Study revealed that girls and older adolescents should
Regardless of reported sexual activity, all adolescents
should be screened for sexually transmitted infections, according to a new
study conducted in New York City public high schools.
Results of a study by Jessica S. Han, MSc, and
colleagues at the New York City Department of Health and Mental Hygiene, and
CDC’s National Center for HIV/AIDS, Viral Hepatitis, STD, and TB
Prevention, indicate that black, older adolescent females are most likely to
test positive for Chlamydia trachomatis and Neisseria
A significant number of students who did not answer the
sexual activity question but chose to screen for chlamydia and gonorrhea had a
positive result. Therefore, the researchers wrote, “school screening
programs should offer screening to all students regardless of reported sexual
Chlamydia and gonorrhea are the two most commonly
reported bacterial STIs in the United States. Adolescents and young adults aged
15 to 24 years have the highest rates of these STIs.
Similar to many other US cities, the New York City
school system offers STI education, screening and treatment, specifically
targeting chlamydia and gonorrhea.
From 2006 to 2009, investigators educated 57,418
students and screened 27,353 students for the two STIs; 1,736 (6.3%) students
reportedly had chlamydia or gonorrhea. Females were more likely to test
positive (8.9%), report black race (8.3%) and be aged 16 years or older
(6.6%-9.7%). The study results revealed that screening rates were 70.6% for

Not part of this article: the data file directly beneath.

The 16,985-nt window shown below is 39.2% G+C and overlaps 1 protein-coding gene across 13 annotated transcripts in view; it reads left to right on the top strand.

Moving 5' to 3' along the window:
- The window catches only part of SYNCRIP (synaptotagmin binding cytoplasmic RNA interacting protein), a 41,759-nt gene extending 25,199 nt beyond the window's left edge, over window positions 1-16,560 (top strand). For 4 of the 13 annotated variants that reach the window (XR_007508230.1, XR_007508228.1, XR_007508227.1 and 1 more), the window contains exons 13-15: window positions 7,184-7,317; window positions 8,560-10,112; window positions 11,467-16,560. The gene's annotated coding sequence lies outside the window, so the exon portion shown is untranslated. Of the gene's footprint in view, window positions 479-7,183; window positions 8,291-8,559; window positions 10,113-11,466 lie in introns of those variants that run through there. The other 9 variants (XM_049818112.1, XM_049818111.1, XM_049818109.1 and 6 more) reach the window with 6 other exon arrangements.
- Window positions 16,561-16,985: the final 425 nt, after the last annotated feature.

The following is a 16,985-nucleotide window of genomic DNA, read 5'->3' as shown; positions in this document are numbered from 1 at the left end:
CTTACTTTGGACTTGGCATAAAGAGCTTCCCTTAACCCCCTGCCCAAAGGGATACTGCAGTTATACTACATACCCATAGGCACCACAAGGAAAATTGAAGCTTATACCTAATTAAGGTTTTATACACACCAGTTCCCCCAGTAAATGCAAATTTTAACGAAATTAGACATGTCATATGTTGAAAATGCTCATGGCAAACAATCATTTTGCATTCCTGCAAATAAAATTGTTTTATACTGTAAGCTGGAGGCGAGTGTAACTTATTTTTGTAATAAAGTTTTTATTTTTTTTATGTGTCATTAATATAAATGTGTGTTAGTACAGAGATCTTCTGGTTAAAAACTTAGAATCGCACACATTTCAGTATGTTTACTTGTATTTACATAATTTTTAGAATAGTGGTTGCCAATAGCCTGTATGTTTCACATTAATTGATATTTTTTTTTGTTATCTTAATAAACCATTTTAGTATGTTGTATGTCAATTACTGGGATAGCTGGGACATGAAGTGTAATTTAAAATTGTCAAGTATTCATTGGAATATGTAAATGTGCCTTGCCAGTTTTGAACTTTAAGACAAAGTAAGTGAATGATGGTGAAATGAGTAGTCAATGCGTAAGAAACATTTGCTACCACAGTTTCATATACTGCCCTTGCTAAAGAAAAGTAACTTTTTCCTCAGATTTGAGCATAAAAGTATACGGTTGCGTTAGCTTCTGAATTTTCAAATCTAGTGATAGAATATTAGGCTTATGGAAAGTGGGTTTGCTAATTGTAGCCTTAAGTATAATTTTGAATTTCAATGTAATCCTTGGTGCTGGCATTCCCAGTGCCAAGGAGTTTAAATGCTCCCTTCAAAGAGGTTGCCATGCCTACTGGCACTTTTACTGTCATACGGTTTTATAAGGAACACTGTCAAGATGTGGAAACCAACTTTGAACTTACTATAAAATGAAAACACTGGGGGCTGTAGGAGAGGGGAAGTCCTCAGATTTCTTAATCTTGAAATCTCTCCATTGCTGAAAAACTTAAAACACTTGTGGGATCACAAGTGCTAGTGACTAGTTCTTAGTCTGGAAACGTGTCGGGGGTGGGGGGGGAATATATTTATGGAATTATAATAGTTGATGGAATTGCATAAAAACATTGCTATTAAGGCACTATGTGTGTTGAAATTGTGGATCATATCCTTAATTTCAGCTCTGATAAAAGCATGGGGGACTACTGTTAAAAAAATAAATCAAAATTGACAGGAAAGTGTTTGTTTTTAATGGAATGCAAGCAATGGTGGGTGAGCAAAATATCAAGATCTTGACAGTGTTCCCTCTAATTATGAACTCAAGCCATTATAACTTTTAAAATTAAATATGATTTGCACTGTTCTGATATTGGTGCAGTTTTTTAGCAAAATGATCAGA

sexually active students; 27.9% for students who were not sexually active; and
47.3% for students who did not respond to the questionnaire. Positivity rates
for the two STIs were 7.2%, 1.4% and 6.1%, respectively.
The investigators used univariate, bivariate and
multivariate logistic regression analyses to assess relationships between sex,
age, race/ethnicity, sexual activity and screening status. The relationship
between positive STI and sexual activity was also evaluated.
“Findings from this study indicate that chlamydia
is a common STD among young people, particularly young females, and emphasize
that routine chlamydia/gonorrhea screening for all sexually active adolescents
and young adults is extremely important in clinical settings,” Han told
Infectious Diseases in Children. “Population-based STD screening programs
should offer chlamydia/gonorrhea screening to all students, regardless of their
self-reported sexual history, but emphasize that previous sex is a risk factor,
and they should target older adolescents and females.”
For more information:
- Han JS. J Adolesc Health.
Disclosure: The funding source for this project is the New York
City Department of Health and Mental Hygiene.